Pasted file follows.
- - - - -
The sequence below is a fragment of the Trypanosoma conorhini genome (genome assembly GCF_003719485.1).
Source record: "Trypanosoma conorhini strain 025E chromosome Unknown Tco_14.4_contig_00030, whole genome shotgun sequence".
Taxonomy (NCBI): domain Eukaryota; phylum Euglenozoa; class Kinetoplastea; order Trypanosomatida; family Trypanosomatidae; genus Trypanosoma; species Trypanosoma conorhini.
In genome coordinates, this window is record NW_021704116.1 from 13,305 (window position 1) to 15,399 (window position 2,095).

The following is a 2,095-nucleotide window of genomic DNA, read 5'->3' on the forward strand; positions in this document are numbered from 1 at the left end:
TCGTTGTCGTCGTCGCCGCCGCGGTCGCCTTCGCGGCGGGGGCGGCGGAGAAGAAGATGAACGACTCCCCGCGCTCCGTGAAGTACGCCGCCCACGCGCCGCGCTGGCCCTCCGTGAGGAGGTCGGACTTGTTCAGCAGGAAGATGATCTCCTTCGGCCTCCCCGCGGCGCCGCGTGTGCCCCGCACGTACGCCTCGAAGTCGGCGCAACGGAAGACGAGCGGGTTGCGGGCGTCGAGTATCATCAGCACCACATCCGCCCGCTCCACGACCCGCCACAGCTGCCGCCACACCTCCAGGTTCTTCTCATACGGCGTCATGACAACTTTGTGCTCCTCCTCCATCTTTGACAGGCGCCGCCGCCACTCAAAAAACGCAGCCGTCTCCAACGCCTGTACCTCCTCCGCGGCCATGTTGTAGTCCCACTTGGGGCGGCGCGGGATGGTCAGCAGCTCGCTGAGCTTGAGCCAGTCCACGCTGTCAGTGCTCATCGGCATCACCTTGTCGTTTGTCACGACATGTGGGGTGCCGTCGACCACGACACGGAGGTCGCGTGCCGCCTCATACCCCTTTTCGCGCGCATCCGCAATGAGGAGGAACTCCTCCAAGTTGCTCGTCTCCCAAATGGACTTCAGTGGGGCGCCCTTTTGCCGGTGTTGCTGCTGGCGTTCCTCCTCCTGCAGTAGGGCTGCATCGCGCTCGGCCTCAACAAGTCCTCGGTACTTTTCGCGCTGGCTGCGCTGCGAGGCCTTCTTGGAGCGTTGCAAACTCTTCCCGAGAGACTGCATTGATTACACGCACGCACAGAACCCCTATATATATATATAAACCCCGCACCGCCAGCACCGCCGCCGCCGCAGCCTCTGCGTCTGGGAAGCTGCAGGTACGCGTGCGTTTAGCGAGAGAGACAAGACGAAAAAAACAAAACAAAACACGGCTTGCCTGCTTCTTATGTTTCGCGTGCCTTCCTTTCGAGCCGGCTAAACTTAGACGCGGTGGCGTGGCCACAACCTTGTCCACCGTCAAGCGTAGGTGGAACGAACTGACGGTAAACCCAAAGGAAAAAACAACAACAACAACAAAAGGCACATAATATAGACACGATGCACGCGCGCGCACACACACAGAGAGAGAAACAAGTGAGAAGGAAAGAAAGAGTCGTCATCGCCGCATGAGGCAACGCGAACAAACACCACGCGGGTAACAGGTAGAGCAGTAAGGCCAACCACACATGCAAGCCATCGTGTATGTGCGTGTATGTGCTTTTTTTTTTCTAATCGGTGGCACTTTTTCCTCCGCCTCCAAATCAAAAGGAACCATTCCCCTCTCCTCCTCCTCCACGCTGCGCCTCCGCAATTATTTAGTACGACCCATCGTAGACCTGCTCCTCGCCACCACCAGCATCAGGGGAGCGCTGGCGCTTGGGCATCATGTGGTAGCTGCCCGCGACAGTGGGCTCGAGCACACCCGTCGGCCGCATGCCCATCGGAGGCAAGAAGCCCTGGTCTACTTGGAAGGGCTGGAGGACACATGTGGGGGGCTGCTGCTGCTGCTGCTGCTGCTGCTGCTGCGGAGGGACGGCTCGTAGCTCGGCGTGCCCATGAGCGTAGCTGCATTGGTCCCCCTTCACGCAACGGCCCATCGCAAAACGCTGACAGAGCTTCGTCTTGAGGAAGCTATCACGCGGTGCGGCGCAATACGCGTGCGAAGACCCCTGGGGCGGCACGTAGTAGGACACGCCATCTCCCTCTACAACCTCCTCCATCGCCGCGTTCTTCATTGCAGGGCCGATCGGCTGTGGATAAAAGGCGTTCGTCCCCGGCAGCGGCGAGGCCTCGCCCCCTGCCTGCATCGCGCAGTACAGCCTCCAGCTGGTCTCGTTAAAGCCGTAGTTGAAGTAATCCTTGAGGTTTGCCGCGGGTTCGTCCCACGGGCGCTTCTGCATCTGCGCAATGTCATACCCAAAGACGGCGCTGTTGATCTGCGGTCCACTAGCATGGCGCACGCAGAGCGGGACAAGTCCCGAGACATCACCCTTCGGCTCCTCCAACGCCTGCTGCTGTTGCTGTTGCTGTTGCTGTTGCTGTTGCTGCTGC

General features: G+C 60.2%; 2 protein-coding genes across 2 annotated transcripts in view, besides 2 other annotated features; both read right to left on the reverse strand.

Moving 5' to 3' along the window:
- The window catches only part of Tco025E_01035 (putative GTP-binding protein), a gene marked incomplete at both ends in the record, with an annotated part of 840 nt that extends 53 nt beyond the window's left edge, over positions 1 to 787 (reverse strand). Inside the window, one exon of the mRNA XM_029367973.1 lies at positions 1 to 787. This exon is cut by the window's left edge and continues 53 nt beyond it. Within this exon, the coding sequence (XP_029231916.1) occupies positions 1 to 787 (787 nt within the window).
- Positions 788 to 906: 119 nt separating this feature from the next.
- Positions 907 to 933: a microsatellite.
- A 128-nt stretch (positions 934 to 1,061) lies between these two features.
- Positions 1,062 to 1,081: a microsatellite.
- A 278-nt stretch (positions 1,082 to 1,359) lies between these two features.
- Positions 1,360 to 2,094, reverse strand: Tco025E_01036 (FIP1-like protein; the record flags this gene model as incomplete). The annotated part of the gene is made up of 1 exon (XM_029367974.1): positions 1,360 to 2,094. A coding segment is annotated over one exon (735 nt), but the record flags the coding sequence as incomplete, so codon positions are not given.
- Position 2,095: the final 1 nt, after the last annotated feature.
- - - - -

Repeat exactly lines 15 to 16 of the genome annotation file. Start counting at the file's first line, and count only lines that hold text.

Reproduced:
- Positions 1,360 to 2,094, reverse strand: Tco025E_01036 (FIP1-like protein; the record flags this gene model as incomplete). The annotated part of the gene is made up of 1 exon (XM_029367974.1): positions 1,360 to 2,094. A coding segment is annotated over one exon (735 nt), but the record flags the coding sequence as incomplete, so codon positions are not given.
- Position 2,095: the final 1 nt, after the last annotated feature.